Narcissistic Fraud in the Ancient World: Lucian's Account of Alexander of Abonuteichos and the Cult of Glycon
Based upon Lucian of Samosata’s account of Alexander of Abonuteichos, who is the founder of the Glycon cult in second centuryAsia Minor, I argue that Alexander likely is a malignant narcissist. I construct this argument by summarizing Alexander’s behaviours, and then showing how those behaviours seemingly relate to modern psychiatric descriptions of narcissists. As such, Alexander’s behaviours have parallels with several modern cult leaders. Moreover, Alexander’s attempts to kill his critics suggests that he is a particular type of narcissist—a malignant narcissist—making him a dangerous and vengeful personality.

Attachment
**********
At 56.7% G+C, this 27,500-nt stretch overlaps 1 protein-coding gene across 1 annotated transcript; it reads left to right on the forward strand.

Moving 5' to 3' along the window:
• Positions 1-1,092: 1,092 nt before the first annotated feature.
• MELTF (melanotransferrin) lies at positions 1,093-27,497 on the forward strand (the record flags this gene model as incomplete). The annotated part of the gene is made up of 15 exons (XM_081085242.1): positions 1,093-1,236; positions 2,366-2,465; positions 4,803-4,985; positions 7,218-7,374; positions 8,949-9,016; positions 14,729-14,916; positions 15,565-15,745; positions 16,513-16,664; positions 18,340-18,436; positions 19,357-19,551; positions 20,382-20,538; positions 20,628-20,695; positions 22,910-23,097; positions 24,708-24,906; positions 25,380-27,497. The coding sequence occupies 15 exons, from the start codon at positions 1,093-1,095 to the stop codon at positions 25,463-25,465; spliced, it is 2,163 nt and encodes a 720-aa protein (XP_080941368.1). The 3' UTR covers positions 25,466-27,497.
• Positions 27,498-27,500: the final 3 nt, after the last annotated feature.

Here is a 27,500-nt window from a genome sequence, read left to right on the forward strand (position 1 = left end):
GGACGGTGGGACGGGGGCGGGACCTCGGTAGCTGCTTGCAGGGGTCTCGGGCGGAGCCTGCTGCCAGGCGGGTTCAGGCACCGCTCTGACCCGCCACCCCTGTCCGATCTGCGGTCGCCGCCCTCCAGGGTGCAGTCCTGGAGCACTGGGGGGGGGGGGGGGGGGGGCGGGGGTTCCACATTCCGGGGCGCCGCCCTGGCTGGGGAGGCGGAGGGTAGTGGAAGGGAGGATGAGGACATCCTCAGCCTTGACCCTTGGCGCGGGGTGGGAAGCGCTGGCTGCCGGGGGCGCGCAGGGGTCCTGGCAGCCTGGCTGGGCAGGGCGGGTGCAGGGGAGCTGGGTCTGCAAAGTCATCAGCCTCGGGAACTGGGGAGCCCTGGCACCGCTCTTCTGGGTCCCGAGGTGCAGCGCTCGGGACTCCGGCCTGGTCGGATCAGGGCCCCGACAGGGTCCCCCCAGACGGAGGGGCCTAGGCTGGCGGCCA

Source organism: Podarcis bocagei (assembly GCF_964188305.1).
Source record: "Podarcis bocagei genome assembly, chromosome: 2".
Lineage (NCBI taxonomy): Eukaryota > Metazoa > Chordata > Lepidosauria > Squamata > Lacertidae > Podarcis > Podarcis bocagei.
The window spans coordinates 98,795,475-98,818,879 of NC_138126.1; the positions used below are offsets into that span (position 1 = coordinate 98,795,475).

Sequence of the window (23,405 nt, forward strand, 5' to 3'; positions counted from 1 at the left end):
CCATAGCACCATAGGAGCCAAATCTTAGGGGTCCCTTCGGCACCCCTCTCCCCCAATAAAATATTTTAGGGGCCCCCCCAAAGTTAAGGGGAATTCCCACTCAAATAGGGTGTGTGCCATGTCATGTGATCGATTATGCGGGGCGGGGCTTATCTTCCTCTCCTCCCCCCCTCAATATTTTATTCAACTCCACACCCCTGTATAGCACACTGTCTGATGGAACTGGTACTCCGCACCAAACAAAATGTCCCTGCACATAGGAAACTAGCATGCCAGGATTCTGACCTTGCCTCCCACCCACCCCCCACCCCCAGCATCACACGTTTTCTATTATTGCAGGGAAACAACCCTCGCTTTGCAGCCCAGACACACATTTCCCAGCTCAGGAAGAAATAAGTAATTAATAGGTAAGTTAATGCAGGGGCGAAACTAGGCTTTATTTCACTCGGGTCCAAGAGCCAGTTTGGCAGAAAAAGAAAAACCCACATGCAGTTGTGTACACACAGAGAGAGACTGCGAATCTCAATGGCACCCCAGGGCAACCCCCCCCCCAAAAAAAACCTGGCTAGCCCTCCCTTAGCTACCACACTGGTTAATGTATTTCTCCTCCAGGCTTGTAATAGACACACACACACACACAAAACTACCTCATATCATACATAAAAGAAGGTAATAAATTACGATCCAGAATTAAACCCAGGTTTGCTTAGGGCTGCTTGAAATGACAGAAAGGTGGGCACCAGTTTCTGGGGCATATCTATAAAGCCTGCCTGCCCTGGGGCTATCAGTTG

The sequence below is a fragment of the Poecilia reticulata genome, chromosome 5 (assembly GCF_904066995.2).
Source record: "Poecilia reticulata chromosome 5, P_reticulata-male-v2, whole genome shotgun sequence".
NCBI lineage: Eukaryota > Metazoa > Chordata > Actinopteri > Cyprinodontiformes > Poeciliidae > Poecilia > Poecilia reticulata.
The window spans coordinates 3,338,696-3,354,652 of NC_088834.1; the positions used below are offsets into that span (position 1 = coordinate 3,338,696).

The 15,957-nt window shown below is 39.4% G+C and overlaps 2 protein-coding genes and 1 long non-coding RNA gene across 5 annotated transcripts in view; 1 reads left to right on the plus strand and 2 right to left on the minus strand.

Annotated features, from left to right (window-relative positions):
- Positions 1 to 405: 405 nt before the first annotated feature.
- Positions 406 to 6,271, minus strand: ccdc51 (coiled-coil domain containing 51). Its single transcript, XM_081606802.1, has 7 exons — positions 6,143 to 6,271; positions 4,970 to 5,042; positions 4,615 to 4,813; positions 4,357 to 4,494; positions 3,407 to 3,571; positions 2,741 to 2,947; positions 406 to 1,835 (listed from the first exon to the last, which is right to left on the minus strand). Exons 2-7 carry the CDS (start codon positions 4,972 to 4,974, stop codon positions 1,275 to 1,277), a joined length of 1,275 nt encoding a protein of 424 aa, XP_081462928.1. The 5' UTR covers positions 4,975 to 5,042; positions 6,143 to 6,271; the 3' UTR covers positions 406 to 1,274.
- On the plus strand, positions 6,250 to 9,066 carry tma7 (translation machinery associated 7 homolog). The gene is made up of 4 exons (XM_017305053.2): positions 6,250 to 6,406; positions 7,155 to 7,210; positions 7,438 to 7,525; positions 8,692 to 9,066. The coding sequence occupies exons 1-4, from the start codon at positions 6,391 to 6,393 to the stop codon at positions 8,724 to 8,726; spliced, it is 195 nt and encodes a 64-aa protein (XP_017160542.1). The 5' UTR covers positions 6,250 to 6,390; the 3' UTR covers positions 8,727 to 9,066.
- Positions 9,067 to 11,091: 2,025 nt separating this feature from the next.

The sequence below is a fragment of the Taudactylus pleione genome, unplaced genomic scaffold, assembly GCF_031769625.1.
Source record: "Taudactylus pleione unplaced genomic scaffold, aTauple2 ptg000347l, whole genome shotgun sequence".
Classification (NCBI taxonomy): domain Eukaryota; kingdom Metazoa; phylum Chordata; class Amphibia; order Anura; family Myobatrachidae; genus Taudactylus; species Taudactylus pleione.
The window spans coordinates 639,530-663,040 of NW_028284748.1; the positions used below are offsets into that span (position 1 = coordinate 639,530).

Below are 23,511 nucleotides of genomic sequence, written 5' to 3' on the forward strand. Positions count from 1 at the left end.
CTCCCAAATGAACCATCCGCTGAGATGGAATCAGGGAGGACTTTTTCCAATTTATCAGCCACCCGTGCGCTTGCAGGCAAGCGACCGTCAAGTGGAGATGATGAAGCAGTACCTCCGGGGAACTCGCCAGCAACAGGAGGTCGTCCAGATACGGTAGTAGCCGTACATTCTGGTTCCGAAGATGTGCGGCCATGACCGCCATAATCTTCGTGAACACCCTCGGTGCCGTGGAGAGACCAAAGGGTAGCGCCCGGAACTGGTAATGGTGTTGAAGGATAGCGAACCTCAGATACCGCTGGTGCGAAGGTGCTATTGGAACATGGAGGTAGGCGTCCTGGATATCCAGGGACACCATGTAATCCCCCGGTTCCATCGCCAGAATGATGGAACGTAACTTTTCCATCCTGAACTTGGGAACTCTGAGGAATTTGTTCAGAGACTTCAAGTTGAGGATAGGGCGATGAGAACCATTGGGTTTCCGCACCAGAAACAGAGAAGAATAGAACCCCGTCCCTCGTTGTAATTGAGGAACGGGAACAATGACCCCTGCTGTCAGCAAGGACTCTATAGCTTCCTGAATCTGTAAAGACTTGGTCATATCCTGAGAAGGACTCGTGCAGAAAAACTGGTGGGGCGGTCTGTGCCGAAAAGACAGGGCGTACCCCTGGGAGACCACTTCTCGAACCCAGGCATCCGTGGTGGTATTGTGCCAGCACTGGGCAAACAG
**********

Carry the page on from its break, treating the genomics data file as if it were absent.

Stephen A. Kent, PhD, is a Professor of Sociology and Adjunct Professor of Religious Studies, University of Alberta (Canada), specializing in the study of ‘cults’ and alternative religions. He has published articles in numerous sociology and religious studies journals on a variety of topics, including Valentinian Gnosticism, ancient Hindu philosophy, Mahayana Buddhism, Puritanism, Quakerism, fundamentalist Mormon polygamy, and new religions.